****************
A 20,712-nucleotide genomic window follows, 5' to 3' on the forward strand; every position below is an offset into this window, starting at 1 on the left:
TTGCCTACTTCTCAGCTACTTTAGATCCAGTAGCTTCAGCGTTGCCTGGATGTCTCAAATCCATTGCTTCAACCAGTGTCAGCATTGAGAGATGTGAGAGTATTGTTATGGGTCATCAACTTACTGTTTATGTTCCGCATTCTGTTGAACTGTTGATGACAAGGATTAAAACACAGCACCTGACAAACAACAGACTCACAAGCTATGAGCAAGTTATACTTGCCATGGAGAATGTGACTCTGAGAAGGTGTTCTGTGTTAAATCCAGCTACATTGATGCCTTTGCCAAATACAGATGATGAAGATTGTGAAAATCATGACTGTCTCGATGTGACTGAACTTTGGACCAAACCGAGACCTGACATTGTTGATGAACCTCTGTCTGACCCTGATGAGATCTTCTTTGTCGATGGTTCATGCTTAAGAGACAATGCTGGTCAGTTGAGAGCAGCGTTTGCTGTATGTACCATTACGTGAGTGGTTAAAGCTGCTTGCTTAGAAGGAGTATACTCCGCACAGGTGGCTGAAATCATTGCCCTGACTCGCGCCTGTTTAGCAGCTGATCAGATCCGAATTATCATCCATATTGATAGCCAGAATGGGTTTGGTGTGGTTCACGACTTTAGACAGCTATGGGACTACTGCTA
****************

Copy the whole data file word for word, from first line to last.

A 20,712-nucleotide genomic window follows, 5' to 3' on the forward strand; every position below is an offset into this window, starting at 1 on the left:
TTGCCTACTTCTCAGCTACTTTAGATCCAGTAGCTTCAGCGTTGCCTGGATGTCTCAAATCCATTGCTTCAACCAGTGTCAGCATTGAGAGATGTGAGAGTATTGTTATGGGTCATCAACTTACTGTTTATGTTCCGCATTCTGTTGAACTGTTGATGACAAGGATTAAAACACAGCACCTGACAAACAACAGACTCACAAGCTATGAGCAAGTTATACTTGCCATGGAGAATGTGACTCTGAGAAGGTGTTCTGTGTTAAATCCAGCTACATTGATGCCTTTGCCAAATACAGATGATGAAGATTGTGAAAATCATGACTGTCTCGATGTGACTGAACTTTGGACCAAACCGAGACCTGACATTGTTGATGAACCTCTGTCTGACCCTGATGAGATCTTCTTTGTCGATGGTTCATGCTTAAGAGACAATGCTGGTCAGTTGAGAGCAGCGTTTGCTGTATGTACCATTACGTGAGTGGTTAAAGCTGCTTGCTTAGAAGGAGTATACTCCGCACAGGTGGCTGAAATCATTGCCCTGACTCGCGCCTGTTTAGCAGCTGATCAGATCCGAATTATCATCCATATTGATAGCCAGAATGGGTTTGGTGTGGTTCACGACTTTAGACAGCTATGGGACTACTGCTA